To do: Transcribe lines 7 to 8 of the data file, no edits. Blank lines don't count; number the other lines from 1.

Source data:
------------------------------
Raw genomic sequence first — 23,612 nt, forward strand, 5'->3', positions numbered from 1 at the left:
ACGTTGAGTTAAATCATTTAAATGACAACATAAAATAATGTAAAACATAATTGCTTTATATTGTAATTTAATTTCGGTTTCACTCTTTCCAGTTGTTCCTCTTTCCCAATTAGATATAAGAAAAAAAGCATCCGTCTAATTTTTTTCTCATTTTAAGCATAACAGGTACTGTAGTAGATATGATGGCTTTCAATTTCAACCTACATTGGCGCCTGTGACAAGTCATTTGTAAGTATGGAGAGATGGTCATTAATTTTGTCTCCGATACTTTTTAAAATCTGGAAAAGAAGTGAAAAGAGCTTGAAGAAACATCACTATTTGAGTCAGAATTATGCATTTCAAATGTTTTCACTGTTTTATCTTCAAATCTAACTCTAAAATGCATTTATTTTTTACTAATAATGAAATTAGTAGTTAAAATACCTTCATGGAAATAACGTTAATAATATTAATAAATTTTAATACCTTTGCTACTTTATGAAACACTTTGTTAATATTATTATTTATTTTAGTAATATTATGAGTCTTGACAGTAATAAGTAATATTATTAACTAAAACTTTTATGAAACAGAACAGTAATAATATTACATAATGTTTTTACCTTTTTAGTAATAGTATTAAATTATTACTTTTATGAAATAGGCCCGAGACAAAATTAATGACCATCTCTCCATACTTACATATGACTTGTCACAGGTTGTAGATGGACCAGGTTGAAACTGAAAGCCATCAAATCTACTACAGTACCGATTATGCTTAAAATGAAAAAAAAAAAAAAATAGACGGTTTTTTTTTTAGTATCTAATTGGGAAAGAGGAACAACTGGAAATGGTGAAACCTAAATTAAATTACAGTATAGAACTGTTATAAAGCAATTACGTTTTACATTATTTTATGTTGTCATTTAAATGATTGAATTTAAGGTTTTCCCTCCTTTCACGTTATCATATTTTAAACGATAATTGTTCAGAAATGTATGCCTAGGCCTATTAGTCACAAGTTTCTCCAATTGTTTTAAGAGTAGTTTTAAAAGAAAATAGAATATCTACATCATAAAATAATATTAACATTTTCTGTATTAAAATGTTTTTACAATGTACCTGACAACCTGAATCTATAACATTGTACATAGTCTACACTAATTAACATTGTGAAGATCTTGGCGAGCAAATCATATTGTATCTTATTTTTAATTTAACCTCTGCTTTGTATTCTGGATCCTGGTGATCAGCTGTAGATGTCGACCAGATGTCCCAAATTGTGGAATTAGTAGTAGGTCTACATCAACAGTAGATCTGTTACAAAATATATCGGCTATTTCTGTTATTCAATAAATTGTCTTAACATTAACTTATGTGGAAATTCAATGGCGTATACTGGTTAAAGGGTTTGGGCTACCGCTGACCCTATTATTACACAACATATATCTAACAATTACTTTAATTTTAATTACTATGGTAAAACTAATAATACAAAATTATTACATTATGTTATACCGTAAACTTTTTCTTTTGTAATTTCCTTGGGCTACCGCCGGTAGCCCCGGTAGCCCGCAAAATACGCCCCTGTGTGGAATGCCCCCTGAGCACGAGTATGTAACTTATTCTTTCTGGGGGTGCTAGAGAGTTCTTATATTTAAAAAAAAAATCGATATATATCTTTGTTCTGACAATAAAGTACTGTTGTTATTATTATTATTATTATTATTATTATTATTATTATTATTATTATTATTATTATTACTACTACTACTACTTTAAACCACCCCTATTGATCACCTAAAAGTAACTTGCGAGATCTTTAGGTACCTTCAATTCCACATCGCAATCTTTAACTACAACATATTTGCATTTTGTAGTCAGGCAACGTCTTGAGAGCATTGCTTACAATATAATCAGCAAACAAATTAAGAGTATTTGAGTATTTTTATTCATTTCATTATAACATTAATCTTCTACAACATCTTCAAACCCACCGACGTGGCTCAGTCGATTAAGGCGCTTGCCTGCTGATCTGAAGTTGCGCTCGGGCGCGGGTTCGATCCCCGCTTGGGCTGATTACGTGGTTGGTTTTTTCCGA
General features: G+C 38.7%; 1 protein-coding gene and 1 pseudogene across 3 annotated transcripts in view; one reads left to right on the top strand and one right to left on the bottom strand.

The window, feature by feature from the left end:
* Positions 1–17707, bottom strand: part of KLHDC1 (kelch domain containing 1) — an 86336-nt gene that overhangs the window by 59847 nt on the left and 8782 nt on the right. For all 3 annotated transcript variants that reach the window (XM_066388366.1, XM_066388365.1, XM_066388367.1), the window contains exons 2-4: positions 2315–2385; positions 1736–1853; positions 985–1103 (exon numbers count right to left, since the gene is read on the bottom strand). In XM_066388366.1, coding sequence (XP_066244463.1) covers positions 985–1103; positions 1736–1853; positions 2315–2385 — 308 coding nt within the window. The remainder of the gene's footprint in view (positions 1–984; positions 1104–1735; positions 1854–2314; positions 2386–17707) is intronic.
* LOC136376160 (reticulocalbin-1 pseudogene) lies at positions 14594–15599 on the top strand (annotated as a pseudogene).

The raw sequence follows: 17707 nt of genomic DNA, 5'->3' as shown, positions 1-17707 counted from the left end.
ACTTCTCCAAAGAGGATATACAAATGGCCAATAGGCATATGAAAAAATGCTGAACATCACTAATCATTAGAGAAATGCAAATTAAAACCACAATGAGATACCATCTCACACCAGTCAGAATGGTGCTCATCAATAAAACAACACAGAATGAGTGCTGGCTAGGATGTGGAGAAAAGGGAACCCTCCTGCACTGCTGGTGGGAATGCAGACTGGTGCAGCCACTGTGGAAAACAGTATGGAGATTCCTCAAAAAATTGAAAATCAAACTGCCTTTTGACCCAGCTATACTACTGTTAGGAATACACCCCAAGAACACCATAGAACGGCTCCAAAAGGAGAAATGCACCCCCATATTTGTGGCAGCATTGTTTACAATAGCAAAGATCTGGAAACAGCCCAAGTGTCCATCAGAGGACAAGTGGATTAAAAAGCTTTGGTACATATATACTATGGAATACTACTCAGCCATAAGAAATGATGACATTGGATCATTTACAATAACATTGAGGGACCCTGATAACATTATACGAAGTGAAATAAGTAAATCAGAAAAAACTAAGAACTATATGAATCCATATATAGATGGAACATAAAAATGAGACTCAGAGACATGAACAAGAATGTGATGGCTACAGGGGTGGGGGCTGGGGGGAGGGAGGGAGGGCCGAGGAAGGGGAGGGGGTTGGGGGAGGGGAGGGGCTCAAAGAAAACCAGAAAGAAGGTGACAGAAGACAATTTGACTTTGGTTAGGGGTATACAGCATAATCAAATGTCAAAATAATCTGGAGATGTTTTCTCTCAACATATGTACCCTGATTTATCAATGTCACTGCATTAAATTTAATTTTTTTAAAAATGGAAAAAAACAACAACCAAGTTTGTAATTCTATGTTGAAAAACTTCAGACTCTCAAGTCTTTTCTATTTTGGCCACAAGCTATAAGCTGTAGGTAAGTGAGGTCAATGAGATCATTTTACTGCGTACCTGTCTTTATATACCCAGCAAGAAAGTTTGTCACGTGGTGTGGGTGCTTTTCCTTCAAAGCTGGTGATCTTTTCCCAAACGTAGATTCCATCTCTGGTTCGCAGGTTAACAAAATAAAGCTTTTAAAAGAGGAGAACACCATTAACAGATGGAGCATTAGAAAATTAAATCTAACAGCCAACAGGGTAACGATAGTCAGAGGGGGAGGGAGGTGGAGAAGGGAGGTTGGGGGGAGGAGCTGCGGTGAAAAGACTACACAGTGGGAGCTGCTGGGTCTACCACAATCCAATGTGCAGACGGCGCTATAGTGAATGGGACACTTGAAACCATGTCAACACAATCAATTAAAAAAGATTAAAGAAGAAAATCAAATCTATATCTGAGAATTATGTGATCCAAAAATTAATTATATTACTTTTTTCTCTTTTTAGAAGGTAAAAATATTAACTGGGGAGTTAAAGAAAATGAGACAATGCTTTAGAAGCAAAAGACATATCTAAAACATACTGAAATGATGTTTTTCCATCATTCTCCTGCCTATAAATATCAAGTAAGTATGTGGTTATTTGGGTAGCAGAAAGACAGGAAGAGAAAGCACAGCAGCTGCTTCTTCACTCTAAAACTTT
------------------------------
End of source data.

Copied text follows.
The raw sequence follows: 17707 nt of genomic DNA, 5'->3' as shown, positions 1-17707 counted from the left end.
ACTTCTCCAAAGAGGATATACAAATGGCCAATAGGCATATGAAAAAATGCTGAACATCACTAATCATTAGAGAAATGCAAATTAAAACCACAATGAGATACCATCTCACACCAGTCAGAATGGTGCTCATCAATAAAACAACACAGAATGAGTGCTGGCTAGGATGTGGAGAAAAGGGAACCCTCCTGCACTGCTGGTGGGAATGCAGACTGGTGCAGCCACTGTGGAAAACAGTATGGAGATTCCTCAAAAAATTGAAAATCAAACTGCCTTTTGACCCAGCTATACTACTGTTAGGAATACACCCCAAGAACACCATAGAACGGCTCCAAAAGGAGAAATGCACCCCCATATTTGTGGCAGCATTGTTTACAATAGCAAAGATCTGGAAACAGCCCAAGTGTCCATCAGAGGACAAGTGGATTAAAAAGCTTTGGTACATATATACTATGGAATACTACTCAGCCATAAGAAATGATGACATTGGATCATTTACAATAACATTGAGGGACCCTGATAACATTATACGAAGTGAAATAAGTAAATCAGAAAAAACTAAGAACTATATGAATCCATATATAGATGGAACATAAAAATGAGACTCAGAGACATGAACAAGAATGTGATGGCTACAGGGGTGGGGGCTGGGGGGAGGGAGGGAGGGCCGAGGAAGGGGAGGGGGTTGGGGGAGGGGAGGGGCTCAAAGAAAACCAGAAAGAAGGTGACAGAAGACAATTTGACTTTGGTTAGGGGTATACAGCATAATCAAATGTCAAAATAATCTGGAGATGTTTTCTCTCAACATATGTACCCTGATTTATCAATGTCACTGCATTAAATTTAATTTTTTTAAAAATGGAAAAAAACAACAACCAAGTTTGTAATTCTATGTTGAAAAACTTCAGACTCTCAAGTCTTTTCTATTTTGGCCACAAGCTATAAGCTGTAGGTAAGTGAGGTCAATGAGATCATTTTACTGCGTACCTGTCTTTATATACCCAGCAAGAAAGTTTGTCACGTGGTGTGGGTGCTTTTCCTTCAAAGCTGGTGATCTTTTCCCAAACGTAGATTCCATCTCTGGTTCGCAGGTTAACAAAATAAAGCTTTTAAAAGAGGAGAACACCATTAACAGATGGAGCATTAGAAAATTAAATCTAACAGCCAACAGGGTAACGATAGTCAGAGGGGGAGGGAGGTGGAGAAGGGAGGTTGGGGGGAGGAGCTGCGGTGAAAAGACTACACAGTGGGAGCTGCTGGGTCTACCACAATCCAATGTGCAGACGGCGCTATAGTGAATGGGACACTTGAAACCATGTCAACACAATCAATTAAAAAAGATTAAAGAAGAAAATCAAATCTATATCTGAGAATTATGTGATCCAAAAATTAATTATATTACTTTTTTCTCTTTTTAGAAGGTAAAAATATTAACTGGGGAGTTAAAGAAAATGAGACAATGCTTTAGAAGCAAAAGACATATCTAAAACATACTGAAATGATGTTTTTCCATCATTCTCCTGCCTATAAATATCAAGTAAGTATGTGGTTATTTGGGTAGCAGAAAGACAGGAAGAGAAAGCACAGCAGCTGCTTCTTCACTCTAAAACTTT